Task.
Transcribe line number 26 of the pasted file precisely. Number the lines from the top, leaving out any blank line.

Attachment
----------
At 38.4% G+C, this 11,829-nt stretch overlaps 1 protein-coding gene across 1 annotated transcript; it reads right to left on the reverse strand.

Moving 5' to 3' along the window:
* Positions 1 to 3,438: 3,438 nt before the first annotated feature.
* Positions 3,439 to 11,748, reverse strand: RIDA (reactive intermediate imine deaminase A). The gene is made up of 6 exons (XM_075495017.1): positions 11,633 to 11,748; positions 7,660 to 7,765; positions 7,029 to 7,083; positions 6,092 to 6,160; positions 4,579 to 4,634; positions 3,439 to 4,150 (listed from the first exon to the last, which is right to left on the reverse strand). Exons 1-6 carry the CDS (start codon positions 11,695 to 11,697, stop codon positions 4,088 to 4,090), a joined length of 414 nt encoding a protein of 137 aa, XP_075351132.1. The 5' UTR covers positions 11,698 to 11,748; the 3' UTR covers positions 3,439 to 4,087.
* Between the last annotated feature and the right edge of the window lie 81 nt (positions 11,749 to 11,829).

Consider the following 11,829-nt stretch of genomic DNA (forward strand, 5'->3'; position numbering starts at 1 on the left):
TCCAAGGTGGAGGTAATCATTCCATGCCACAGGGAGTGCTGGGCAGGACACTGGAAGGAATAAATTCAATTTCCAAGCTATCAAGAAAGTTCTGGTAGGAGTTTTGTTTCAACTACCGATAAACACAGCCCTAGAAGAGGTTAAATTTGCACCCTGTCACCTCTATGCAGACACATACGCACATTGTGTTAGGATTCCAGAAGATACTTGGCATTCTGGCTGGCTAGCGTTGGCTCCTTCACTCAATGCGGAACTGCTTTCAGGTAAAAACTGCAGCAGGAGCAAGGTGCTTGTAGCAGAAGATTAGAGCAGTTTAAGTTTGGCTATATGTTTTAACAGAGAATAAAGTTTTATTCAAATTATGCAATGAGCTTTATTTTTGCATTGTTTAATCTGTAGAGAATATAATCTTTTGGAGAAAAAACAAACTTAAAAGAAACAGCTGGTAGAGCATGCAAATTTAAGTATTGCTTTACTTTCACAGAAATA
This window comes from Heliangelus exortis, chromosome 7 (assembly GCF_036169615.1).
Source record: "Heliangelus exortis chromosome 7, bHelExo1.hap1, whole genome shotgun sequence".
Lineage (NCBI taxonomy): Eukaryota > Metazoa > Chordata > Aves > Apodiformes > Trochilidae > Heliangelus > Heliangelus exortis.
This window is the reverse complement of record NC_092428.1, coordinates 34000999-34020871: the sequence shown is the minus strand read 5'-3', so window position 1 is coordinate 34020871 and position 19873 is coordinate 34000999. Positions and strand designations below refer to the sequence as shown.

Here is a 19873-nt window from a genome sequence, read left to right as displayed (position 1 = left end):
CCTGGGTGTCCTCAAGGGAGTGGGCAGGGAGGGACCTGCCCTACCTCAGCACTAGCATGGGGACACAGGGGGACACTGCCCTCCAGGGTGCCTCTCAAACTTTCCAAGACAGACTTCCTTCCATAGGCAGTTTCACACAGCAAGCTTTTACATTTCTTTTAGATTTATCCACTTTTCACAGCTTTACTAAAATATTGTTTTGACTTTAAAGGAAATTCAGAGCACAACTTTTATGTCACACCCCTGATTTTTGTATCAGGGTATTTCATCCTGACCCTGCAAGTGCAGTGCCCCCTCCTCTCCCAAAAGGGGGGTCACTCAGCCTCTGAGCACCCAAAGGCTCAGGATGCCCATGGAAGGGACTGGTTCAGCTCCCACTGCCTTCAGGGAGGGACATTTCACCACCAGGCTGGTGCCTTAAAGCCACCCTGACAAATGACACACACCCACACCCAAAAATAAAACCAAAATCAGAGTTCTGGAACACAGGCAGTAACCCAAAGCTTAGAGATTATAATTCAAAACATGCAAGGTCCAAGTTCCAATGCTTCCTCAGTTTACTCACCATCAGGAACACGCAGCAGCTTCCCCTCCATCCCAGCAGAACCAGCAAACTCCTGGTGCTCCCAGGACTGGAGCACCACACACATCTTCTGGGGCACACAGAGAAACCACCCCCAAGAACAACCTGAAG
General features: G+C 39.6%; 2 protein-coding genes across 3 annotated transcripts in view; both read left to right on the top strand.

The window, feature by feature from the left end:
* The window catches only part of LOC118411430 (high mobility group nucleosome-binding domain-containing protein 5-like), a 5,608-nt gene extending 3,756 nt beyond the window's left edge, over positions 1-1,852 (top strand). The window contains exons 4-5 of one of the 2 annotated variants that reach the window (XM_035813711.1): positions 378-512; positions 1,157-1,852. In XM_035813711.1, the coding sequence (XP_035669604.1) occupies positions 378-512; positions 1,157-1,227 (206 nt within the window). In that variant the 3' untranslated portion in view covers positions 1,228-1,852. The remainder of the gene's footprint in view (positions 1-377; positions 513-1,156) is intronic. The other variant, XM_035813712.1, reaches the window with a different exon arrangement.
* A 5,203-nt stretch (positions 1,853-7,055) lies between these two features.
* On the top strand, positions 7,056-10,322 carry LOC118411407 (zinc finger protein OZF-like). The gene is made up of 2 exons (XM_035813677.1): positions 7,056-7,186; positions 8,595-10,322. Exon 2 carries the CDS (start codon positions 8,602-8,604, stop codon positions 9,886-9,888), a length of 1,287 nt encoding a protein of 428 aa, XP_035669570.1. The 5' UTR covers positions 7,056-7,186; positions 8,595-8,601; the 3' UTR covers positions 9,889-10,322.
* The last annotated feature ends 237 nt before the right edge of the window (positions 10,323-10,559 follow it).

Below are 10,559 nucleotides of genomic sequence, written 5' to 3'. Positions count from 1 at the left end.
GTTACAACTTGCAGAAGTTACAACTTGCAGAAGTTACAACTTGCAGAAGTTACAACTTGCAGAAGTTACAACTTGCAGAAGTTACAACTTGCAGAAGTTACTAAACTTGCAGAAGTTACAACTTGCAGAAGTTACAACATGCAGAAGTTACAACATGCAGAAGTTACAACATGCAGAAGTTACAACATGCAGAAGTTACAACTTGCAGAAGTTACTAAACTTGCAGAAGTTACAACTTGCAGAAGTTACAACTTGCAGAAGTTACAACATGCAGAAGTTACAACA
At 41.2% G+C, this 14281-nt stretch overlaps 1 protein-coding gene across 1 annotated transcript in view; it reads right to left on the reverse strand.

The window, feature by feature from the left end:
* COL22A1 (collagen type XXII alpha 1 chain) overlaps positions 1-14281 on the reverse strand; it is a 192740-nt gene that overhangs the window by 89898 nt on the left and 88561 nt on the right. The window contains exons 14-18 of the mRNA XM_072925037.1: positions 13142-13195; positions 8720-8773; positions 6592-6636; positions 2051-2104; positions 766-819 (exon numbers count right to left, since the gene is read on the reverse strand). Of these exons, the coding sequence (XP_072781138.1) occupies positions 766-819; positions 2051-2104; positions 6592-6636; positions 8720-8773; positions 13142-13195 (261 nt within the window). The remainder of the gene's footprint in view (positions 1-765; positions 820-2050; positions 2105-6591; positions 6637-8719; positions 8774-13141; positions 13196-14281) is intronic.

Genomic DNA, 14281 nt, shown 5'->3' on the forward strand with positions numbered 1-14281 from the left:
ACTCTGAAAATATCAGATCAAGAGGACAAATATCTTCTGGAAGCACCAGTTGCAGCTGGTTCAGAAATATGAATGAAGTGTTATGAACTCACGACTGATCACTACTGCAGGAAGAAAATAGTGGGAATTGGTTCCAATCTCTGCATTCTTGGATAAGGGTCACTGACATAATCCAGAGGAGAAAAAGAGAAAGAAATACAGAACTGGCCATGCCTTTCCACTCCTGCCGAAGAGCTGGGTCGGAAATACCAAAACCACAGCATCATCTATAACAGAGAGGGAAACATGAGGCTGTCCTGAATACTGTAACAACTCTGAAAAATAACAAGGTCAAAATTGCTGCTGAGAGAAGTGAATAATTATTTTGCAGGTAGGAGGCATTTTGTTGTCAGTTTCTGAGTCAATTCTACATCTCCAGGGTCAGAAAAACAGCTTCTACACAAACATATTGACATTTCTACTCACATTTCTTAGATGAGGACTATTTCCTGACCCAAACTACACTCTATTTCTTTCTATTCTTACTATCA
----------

ACTCTGAAAATATCAGATCAAGAGGACAAATATCTTCTGGAAGCACCAGTTGCAGCTGGTTCAGAAATATGAATGAAGTGTTATGAACTCACGACTGATCACTACTGCAGGAAGAAAATAGTGGGAATTGGTTCCAATCTCTGCATTCTTGGATAAGGGTCACTGACATAATCCAGAGGAGAAAAAGAGAAAGAAATACAGAACTGGCCATGCCTTTCCACTCCTGCCGAAGAGCTGGGTCGGAAATACCAAAACCACAGCATCATCTATAACAGAGAGGGAAACATGAGGCTGTCCTGAATACTGTAACAACTCTGAAAAATAACAAGGTCAAAATTGCTGCTGAGAGAAGTGAATAATTATTTTGCAGGTAGGAGGCATTTTGTTGTCAGTTTCTGAGTCAATTCTACATCTCCAGGGTCAGAAAAACAGCTTCTACACAAACATATTGACATTTCTACTCACATTTCTTAGATGAGGACTATTTCCTGACCCAAACTACACTCTATTTCTTTCTATTCTTACTATCA